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Luke Shaw IN: Sheer Luck or Mourinho’s Trust?

It has been four years now since Luke Shaw joined Manchester United from Southampton, as the most expensive teenager, back then. The young left-back thought to be the next sensation has not hit the strides he would have liked to. People have had varying opinions about him, some considering his skills were over-estimated, while others believing that he may have been a bargain for United. The fact remains that even to this day few can say that he is done for.

It all started, when he burst on to the scene at St. Mary’s Stadium as a 16-year-old academy graduate. He featured heavily for Southampton and continued to impress at left-back for the next two seasons. There was a lot of buzz surrounding him and many big clubs including Chelsea, Manchester City were linked with him. Jose Mourinho, then manager of Chelsea, wanted to get him early on, but decided against it, stating that Shaw’s pay demands were too high for his age.

“If we pay to a 19-year-old boy what we were being asked for, to sign Luke Shaw, we are dead. Because when you pay that much to a 19-year-old kid – a good player, fantastic player – but when you pay that amount of money, the next day, we would have had players knocking on our door.”

Mourinho eventually would get his player, as in 2014, his predecessor Louis van Gaal, signed Shaw as a potential replacement to an aging Patrice Evra. After a brief timeout due to a hamstring injury, the left-footed defender began a new life at Manchester United and soon became a contender for a place in the starting-11.

His first season at United had it’s ups and downs, as minor injuries kept him out in patches. He reached his peak form at the beginning of the 2015-16 season, playing really well in all 5 Premier League games until he suffered a horrific double-leg fracture in the opening game in UEFA Champions League against PSV Eindhoven. He did not feature for the rest of the season and began his recovery and rehabilitation, as United bid farewell to Louis van Gaal and welcomed Jose Mourinho.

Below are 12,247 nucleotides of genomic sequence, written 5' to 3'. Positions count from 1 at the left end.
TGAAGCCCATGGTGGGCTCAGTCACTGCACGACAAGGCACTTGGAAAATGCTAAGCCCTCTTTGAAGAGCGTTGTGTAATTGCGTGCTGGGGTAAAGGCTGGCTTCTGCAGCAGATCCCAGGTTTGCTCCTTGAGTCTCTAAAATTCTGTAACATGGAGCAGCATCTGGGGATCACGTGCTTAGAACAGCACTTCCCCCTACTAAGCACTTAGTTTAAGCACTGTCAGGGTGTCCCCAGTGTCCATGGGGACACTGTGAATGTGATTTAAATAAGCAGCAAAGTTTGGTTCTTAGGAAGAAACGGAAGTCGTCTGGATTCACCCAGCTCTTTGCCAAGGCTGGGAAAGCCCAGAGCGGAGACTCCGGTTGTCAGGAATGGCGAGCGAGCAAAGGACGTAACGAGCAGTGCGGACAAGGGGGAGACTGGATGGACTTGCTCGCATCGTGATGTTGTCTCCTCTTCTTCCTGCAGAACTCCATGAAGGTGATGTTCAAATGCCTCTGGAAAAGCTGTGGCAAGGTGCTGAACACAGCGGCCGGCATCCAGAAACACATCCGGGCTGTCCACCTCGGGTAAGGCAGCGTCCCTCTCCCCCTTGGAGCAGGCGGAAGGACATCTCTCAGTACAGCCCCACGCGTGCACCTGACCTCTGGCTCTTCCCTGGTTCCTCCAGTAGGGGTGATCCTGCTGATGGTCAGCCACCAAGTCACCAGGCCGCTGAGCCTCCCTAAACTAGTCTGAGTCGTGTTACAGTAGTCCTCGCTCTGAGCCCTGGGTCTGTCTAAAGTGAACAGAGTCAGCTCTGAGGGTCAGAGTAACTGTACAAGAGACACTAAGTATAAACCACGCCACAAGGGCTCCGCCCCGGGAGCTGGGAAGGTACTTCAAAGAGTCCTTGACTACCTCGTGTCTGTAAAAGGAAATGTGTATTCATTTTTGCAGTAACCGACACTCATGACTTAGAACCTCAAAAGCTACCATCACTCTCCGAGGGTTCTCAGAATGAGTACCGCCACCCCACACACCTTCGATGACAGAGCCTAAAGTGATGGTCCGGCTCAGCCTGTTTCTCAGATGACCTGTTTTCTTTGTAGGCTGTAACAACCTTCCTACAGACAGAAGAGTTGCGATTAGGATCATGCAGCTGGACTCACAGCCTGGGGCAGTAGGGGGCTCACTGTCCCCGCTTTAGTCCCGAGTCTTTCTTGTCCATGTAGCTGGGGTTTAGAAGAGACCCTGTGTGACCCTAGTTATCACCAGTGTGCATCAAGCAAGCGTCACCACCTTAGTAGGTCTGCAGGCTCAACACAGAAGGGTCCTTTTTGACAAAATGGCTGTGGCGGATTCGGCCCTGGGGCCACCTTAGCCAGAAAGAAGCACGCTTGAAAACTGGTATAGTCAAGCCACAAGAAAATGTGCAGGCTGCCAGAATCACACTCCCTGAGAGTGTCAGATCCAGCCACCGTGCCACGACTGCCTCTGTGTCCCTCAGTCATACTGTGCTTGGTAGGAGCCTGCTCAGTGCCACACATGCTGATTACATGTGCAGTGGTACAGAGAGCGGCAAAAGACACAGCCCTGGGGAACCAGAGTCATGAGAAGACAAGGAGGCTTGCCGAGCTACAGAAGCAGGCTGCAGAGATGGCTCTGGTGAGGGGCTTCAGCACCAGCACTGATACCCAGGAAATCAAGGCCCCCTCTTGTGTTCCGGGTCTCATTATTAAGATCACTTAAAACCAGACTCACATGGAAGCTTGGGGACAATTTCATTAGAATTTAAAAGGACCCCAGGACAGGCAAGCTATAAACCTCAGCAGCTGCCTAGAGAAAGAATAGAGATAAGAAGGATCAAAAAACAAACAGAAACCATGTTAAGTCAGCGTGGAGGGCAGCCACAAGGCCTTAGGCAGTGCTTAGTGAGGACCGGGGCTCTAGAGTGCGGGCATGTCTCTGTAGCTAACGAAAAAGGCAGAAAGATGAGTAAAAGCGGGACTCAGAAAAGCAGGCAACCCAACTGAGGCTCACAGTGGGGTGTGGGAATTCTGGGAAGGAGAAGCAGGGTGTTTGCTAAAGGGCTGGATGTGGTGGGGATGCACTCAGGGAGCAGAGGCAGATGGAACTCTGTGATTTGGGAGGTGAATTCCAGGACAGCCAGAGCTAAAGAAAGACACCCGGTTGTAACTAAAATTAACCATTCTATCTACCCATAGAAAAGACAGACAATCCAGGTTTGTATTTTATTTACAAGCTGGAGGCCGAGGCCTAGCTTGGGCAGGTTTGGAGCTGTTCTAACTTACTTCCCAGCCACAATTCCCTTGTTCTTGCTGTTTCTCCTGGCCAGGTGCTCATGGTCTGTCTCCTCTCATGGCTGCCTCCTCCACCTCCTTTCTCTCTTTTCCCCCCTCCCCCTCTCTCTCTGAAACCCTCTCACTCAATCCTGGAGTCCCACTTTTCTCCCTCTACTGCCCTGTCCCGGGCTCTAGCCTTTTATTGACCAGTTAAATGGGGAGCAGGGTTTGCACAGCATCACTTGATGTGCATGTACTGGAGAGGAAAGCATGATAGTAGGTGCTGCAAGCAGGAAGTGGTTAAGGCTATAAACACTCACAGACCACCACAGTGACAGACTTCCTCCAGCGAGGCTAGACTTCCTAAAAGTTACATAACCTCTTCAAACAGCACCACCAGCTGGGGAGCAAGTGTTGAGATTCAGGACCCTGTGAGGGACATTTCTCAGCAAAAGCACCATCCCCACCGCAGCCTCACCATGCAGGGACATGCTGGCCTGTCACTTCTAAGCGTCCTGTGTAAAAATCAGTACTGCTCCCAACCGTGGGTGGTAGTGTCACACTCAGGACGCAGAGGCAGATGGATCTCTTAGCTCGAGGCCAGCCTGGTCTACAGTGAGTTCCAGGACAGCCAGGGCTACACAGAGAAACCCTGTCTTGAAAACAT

Being tactical and quick, he was likened to be a ‘typical Mourinho player’. Loads of energy coupled up with the ability to help out in attack destined him to succeed under Mourinho. Being a left-footed player on the left-wing, he could whip in wicked crosses as well. Despite these abilities and skills, he fell short of the expectations and did not manage to impress the new manager during the 2016-17 season.

He faced a lot of public criticism from Mourinho after the defeat against Watford when his mistake led to the second goal for Watford (eventual 3-1 winners)

“But their second goal is a mistake that goes against our plan and our training because our intention was for their wing-backs to be pressed and not let them progress. And what happened was the guy gets the ball 20-25 metres away from our box and instead of being pressed, we give him the space to progress. Nordin Amrabat receives the ball and our left-back Luke Shaw is 25 metres from him instead of five.”

Following the Watford loss, he wasn’t included in the squad and then had a groin injury that kept him out for two months. In the game against Everton, Shaw had a decent outing as a second-half substitute but was still derided by Mourinho.